Undefeated 3-year-old multiple stakes winner Nadal will head to Japan for his stud career, Japanese breeding farm Shadai Stallion Station announced Wednesday.
The announcement ended speculation on where the $700,000 Blame progeny would stand after his once-promising racing career prematurely ended in May. The one-time Kentucky Derby points leader, Nadal fractured his left front lateral condylar bone during a routine May workout at Santa Anita Park. The injury was non-life threatening, but career-ending.
Nadal’s 3 ½-month career ended with four victories in four races and $1,053,000 in earnings. After Nadal won a maiden special weight race by 3 ¾ lengths, Hall of Fame trainer Bob Baffert turned him loose in graded stakes company. And Nadal didn’t blink. He won the Grade 2 San Vicente Stakes at Santa Anita, the Grade 2 Rebel Stakes and the Grade 1 Arkansas Derby, both at Oaklawn Park.
Nadal’s victory as the 9/10 favorite in the tougher of the two Arkansas Derby divisions stamped him as the West Coast answer to Tiz the Law among Triple Crown contenders. Ironically, that Arkansas Derby victory came on May 2 – the original, pre-COVID-19 date for the Kentucky Derby.
What Could Have Been for Nadal in a Normal Year
This bitter piece of news led Baffert to say after the May 28 injury that, “The timing was perfect for him for the Derby. He was on a great schedule. …”
George Bolton, one of Nadal’s owners, said after the injury that Spendthrift Farm had the inside track for Nadal’s stallion career. Instead, Nadal heads across the Pacific to Shadai, located on Japan’s northernmost island of Hokkaido, for a stud fee to be announced later.
In Japan, Nadal joins another standout American stallion, albeit one with a far more accomplished racing resume. Seven-time Grade 1 winner and 2014 and 2016 Horse of the Year California Chrome took up stallion duties at Arrow Stud this year after spending three years at stud for Taylor Made Stallions in Kentucky.
Along the way, the popular 2014 Kentucky Derby and Preakness champion – who earned more than $14.7 million on the track — spent two seasons at stud in Chile.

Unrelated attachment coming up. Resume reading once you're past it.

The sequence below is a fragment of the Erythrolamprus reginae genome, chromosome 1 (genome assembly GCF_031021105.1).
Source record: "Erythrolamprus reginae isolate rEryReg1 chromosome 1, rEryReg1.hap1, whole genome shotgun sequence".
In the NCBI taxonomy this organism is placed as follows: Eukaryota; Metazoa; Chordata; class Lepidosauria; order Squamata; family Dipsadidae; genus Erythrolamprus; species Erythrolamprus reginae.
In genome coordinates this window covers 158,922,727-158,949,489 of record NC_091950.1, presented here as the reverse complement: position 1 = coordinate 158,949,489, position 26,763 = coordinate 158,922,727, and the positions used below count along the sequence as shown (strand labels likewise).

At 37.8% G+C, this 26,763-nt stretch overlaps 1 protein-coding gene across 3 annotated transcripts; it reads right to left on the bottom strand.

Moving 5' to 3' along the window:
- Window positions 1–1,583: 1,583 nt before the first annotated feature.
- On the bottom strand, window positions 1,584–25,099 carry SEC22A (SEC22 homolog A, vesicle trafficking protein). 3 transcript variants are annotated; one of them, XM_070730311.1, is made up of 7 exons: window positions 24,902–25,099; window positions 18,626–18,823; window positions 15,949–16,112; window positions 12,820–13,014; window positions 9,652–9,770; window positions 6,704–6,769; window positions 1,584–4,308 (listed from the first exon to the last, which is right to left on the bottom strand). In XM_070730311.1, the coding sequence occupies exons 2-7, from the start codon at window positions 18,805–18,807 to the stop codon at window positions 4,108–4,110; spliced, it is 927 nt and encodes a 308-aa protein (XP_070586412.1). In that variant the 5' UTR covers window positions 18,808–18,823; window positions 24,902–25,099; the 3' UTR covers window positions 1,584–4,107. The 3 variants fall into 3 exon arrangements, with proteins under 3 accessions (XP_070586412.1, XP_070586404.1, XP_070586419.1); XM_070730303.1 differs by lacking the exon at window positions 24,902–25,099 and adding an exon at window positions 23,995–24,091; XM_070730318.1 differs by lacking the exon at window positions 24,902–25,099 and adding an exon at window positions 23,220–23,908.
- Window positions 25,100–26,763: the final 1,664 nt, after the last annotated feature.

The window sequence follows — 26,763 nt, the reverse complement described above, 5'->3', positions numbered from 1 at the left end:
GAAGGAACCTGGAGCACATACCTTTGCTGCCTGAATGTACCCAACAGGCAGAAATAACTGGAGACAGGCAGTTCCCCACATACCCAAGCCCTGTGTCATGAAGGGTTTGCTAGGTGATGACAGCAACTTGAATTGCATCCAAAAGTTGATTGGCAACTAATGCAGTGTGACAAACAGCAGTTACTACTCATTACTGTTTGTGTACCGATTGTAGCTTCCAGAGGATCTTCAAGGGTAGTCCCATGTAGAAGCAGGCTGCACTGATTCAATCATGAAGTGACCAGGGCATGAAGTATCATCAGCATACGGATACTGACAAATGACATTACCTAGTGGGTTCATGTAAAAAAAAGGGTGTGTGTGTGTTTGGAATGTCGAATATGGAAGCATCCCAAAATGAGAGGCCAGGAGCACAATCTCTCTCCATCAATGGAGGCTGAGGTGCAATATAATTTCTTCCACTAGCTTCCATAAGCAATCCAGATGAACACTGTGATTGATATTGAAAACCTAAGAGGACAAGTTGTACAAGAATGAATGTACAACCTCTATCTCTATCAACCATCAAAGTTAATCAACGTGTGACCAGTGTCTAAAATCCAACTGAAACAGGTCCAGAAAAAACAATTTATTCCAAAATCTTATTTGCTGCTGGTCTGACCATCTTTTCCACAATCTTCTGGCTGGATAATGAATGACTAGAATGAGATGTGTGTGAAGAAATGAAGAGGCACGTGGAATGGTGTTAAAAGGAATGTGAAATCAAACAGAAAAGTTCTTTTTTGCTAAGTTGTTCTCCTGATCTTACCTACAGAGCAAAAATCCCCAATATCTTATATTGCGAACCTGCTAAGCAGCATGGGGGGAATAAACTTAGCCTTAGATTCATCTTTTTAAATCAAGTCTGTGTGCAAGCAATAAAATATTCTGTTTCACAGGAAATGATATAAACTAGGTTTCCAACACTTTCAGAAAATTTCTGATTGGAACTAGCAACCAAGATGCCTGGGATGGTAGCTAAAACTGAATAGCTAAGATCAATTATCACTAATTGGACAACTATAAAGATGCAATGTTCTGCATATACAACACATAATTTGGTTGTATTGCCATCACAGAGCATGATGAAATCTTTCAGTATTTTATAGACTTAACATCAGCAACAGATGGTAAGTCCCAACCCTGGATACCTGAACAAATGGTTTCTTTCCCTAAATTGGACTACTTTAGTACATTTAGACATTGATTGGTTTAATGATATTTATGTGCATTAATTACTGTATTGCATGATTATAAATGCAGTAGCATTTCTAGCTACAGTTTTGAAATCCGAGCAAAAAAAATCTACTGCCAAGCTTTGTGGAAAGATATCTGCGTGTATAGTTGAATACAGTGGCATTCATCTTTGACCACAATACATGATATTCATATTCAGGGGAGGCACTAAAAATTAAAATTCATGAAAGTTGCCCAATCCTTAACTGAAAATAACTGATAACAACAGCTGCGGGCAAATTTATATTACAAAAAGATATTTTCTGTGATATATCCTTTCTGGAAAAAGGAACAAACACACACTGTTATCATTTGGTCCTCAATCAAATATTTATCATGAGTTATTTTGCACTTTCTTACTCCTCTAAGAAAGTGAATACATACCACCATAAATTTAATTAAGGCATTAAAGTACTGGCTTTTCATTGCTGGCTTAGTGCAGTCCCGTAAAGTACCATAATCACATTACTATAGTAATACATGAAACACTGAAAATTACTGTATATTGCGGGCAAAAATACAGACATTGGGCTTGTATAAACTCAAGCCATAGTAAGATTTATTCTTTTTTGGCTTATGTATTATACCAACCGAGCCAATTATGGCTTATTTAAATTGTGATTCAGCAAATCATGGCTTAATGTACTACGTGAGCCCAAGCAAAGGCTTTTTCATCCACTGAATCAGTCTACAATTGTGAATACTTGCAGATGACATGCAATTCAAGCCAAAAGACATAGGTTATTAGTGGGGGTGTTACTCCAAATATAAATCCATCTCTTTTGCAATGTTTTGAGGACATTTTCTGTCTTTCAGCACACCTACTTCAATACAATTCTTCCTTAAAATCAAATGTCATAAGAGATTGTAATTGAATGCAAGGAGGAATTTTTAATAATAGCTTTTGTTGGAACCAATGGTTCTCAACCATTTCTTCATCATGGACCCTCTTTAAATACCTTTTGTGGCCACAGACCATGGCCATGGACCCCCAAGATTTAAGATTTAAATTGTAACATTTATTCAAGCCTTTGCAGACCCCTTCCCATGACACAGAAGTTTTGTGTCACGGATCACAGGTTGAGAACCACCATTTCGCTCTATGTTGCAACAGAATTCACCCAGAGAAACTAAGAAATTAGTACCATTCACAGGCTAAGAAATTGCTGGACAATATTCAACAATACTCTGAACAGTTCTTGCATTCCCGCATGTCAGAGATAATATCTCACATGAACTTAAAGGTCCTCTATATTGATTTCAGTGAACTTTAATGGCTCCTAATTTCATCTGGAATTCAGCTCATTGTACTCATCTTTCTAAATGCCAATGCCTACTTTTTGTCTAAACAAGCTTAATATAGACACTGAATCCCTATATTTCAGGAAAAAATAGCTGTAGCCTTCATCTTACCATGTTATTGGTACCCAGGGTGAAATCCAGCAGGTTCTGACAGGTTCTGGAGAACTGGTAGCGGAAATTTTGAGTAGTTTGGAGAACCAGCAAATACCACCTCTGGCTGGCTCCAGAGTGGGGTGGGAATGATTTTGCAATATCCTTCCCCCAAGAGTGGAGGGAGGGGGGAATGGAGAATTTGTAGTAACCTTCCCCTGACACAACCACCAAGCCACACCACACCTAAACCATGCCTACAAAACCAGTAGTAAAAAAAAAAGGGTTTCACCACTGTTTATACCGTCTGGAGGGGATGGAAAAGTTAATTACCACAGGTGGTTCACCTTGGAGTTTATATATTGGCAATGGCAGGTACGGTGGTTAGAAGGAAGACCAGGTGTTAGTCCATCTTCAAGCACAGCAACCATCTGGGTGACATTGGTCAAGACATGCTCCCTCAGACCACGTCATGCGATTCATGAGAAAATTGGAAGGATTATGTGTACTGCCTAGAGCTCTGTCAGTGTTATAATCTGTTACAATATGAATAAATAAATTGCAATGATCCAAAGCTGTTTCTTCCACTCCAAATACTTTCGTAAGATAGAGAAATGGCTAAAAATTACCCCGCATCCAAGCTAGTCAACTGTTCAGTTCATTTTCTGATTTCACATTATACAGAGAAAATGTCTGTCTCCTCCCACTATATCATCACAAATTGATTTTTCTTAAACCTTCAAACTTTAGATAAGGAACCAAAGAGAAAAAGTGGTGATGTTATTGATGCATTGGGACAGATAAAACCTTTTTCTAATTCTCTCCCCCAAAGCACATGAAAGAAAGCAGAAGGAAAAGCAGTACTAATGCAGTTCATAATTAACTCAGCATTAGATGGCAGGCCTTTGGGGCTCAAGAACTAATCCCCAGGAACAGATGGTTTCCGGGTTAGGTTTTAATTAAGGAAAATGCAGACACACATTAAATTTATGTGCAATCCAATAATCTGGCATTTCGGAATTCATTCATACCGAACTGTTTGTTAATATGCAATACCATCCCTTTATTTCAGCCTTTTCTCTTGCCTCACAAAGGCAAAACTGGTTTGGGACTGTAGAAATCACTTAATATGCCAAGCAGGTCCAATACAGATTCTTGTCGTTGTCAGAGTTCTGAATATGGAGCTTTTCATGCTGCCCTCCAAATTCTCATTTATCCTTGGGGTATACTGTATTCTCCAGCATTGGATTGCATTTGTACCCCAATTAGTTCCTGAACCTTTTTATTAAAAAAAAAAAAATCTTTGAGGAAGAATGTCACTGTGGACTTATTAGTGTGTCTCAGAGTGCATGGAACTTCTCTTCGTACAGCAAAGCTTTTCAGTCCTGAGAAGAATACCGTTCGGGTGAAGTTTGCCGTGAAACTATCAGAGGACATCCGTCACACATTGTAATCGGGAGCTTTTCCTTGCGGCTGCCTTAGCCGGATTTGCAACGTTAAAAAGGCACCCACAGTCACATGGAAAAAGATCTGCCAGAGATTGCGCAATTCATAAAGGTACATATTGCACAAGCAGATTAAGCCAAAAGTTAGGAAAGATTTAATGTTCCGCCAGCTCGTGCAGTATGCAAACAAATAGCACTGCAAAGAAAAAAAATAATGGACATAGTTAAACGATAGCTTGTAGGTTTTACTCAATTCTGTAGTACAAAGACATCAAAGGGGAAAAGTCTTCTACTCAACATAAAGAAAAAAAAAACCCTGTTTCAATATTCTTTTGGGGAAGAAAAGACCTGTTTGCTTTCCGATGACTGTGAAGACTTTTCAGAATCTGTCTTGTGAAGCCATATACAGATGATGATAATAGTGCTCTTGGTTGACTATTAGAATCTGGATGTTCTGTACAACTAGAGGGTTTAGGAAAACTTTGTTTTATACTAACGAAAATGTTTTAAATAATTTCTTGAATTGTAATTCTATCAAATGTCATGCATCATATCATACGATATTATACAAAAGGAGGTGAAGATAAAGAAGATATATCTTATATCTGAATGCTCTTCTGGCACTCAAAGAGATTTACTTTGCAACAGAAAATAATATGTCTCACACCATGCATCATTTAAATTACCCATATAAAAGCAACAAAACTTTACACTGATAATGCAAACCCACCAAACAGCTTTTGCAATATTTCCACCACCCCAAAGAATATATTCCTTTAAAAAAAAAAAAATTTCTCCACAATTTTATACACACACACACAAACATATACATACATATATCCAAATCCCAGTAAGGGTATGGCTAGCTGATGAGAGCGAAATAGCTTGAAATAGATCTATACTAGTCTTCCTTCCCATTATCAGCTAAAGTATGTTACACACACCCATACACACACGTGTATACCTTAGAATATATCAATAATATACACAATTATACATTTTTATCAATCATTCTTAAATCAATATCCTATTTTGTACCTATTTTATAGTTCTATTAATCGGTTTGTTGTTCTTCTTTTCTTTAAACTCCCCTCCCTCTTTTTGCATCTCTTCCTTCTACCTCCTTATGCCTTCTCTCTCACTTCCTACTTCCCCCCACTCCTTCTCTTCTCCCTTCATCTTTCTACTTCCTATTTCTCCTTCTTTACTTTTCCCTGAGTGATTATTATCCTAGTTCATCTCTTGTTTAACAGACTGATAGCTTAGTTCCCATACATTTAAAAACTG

Sunday Silence’s Pedigree Anything but Quiet in Japan
California Chrome isn’t the only Derby winner of the last decade holding down Japanese stallion duties. Animal Kingdom, the 2011 Derby winner, went to Japan last year. There, he joined 2016 Preakness winner Creator, along with other Grade 1 winners Johannesburg and Eskendereya.
When it comes to American stallions holding stud court in Japan, the most famous import was the iconic Sunday Silence. The 1989 Kentucky Derby and Preakness winner who lost an epic Belmont Stakes to rival Easy Goer, went to Japan two years later. From his first 3-year-old crop in 1995 to 2008 – six years after his death – Sunday Silence led the Japanese sire earnings tables. Sixteen of Sunday Silence’s progeny sired Group or Grade 1 winners.
Those are the feel-good stories of American horses in Japan. Then, there is the dark tale of Ferdinand. The 1986 Derby winner at 17/1 – complete with 54-year-old Willie Shoemaker in the irons – Ferdinand won the 1987 Breeders’ Cup Classic. He won the Eclipse Award as 1987 Horse of the Year.
A Grotesque Ending for a One-Time Champion
Ferdinand began his stud career in 1989. In 1994, he was sold to a breeding farm in Japan after a lackluster stallion career in the US. In 2002, news filtered out that Ferdinand quietly perished in a slaughterhouse. With horsemeat a delicacy in Japan, a former Derby winner became either a gourmet meal or pet food.
The outrage coming from a former Derby winner sent to a slaughterhouse led to legislation attempts in the US banning horse slaughterhouses. It also resulted in provisions in future stud contracts – like California Chrome’s – mandating the horse’s return to the US upon the end of his stallion career.